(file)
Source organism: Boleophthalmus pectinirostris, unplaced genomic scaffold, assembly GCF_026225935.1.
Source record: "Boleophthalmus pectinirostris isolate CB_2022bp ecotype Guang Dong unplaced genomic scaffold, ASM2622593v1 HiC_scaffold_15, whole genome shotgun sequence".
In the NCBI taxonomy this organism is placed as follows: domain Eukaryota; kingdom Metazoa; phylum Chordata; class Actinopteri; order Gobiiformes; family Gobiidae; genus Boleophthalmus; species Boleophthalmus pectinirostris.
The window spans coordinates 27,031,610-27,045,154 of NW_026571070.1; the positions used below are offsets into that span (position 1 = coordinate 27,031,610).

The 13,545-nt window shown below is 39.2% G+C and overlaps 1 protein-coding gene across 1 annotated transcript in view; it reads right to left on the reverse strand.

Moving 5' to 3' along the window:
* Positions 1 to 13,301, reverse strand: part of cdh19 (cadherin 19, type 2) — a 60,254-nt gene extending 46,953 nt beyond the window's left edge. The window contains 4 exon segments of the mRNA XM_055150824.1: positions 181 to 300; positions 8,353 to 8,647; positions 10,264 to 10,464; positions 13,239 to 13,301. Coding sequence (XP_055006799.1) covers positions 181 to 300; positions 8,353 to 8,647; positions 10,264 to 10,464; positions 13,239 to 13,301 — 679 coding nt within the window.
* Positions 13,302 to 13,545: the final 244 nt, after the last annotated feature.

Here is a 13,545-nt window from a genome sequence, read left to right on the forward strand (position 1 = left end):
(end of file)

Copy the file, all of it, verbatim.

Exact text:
Source organism: Boleophthalmus pectinirostris, unplaced genomic scaffold, assembly GCF_026225935.1.
Source record: "Boleophthalmus pectinirostris isolate CB_2022bp ecotype Guang Dong unplaced genomic scaffold, ASM2622593v1 HiC_scaffold_15, whole genome shotgun sequence".
In the NCBI taxonomy this organism is placed as follows: domain Eukaryota; kingdom Metazoa; phylum Chordata; class Actinopteri; order Gobiiformes; family Gobiidae; genus Boleophthalmus; species Boleophthalmus pectinirostris.
The window spans coordinates 27,031,610-27,045,154 of NW_026571070.1; the positions used below are offsets into that span (position 1 = coordinate 27,031,610).

The 13,545-nt window shown below is 39.2% G+C and overlaps 1 protein-coding gene across 1 annotated transcript in view; it reads right to left on the reverse strand.

Moving 5' to 3' along the window:
* Positions 1 to 13,301, reverse strand: part of cdh19 (cadherin 19, type 2) — a 60,254-nt gene extending 46,953 nt beyond the window's left edge. The window contains 4 exon segments of the mRNA XM_055150824.1: positions 181 to 300; positions 8,353 to 8,647; positions 10,264 to 10,464; positions 13,239 to 13,301. Coding sequence (XP_055006799.1) covers positions 181 to 300; positions 8,353 to 8,647; positions 10,264 to 10,464; positions 13,239 to 13,301 — 679 coding nt within the window.
* Positions 13,302 to 13,545: the final 244 nt, after the last annotated feature.

Here is a 13,545-nt window from a genome sequence, read left to right on the forward strand (position 1 = left end):